Friday's Fast Five: Week of 12.29
Why So Many People Got This Year's Economy Wrong (Odd Lots - Podcast): This time last year, almost everyone was predicting a recession would engulf the US economy in 2023. In this episode, we speak with Anna, chief US economist for Bloomberg Economics, about how she's thinking about the conflicting signals in the US economy, why recession didn't materialize in 2023 in the way many people thought it would, and what she's looking out for next year.
The Succession Drama Gripping One of Baseball’s Most Storied Teams (The Wall Street Journal): Baltimore Orioles owner Peter Angelos wants the team to be sold when he dies, but his oldest son isn’t planning to give up control. With his father incapacitated by illness, and with a motivated suitor lurking in the background, John Angelos has indicated privately that he intends to keep the club moving forward, potentially throwing the future of the franchise into turmoil.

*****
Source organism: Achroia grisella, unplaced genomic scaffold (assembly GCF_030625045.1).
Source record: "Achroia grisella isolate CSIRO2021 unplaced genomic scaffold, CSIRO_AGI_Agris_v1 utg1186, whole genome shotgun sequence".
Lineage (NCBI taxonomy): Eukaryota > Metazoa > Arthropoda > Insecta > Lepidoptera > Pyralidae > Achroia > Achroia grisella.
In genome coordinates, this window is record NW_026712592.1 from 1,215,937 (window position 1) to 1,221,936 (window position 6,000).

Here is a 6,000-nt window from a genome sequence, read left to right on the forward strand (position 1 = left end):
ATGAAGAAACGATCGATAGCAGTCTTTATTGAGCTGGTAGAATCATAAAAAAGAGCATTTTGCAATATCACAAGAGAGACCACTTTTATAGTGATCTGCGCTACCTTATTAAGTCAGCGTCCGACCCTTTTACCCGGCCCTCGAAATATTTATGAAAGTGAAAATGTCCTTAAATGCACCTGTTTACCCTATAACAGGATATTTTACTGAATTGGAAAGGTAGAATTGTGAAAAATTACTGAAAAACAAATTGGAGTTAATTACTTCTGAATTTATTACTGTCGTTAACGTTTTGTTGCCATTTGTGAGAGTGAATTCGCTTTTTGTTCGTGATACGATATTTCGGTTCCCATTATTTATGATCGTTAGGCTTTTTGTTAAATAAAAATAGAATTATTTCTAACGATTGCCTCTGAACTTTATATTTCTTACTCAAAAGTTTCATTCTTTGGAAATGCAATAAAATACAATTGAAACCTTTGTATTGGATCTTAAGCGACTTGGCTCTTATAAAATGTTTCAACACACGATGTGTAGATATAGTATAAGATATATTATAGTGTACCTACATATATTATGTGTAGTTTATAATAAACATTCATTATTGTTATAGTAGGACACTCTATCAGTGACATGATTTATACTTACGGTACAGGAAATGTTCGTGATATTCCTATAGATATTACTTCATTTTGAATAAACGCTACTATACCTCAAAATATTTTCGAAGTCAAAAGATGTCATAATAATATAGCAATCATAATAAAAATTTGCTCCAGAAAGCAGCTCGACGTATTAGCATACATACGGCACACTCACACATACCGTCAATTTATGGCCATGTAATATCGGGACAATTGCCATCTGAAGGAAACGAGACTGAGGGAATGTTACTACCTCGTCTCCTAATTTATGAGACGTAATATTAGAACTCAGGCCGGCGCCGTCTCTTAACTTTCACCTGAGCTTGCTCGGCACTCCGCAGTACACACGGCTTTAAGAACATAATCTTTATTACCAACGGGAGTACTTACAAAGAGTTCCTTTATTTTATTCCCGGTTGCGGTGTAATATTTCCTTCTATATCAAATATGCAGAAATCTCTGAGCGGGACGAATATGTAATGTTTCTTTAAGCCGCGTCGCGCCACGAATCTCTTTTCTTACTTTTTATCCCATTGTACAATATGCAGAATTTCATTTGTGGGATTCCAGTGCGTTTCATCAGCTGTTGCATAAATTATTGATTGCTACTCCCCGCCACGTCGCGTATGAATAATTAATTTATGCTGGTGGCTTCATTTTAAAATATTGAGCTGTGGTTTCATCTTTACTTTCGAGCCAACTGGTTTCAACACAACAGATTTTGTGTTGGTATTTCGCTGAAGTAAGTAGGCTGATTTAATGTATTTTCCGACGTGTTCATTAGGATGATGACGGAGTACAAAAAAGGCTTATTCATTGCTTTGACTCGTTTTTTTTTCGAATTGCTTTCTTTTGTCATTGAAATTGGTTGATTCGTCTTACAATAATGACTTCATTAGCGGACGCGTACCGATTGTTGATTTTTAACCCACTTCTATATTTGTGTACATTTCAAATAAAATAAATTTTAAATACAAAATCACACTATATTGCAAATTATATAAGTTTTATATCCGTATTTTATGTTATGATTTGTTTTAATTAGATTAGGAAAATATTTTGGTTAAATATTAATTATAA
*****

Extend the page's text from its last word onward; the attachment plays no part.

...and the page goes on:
For the Billionaire Who Has Everything, Consider an Island in the San Francisco Bay (The New York Times): The words “private island” conjure up visions of mai tais, palm trees and solitary afternoons on a white sand beach. Red Rock Island is not that kind of island. It is a six-acre, dome-shaped outcropping that is tricky to reach and even trickier to explore. Its sparse plant life consists of scraggly shrubs and pines, along with thickets of poison oak. Its beaches are rocky, its cliffs steep. And for $25 million, it can all be yours.
Have Smartphones Destroyed a Generation? (The Atlantic): More comfortable online than out partying, post-Millennials are safer, physically, than adolescents have ever been. But they’re on the brink of a mental-health crisis.
Blood, Guns, and Broken Scooters: Inside the Chaotic Rise and Fall of Bird (Wired): Bird was once valued at more than $2 billion—now it has filed for bankruptcy. This is the untold story of the contractors who risked it all to try to make the micromobility dream a reality.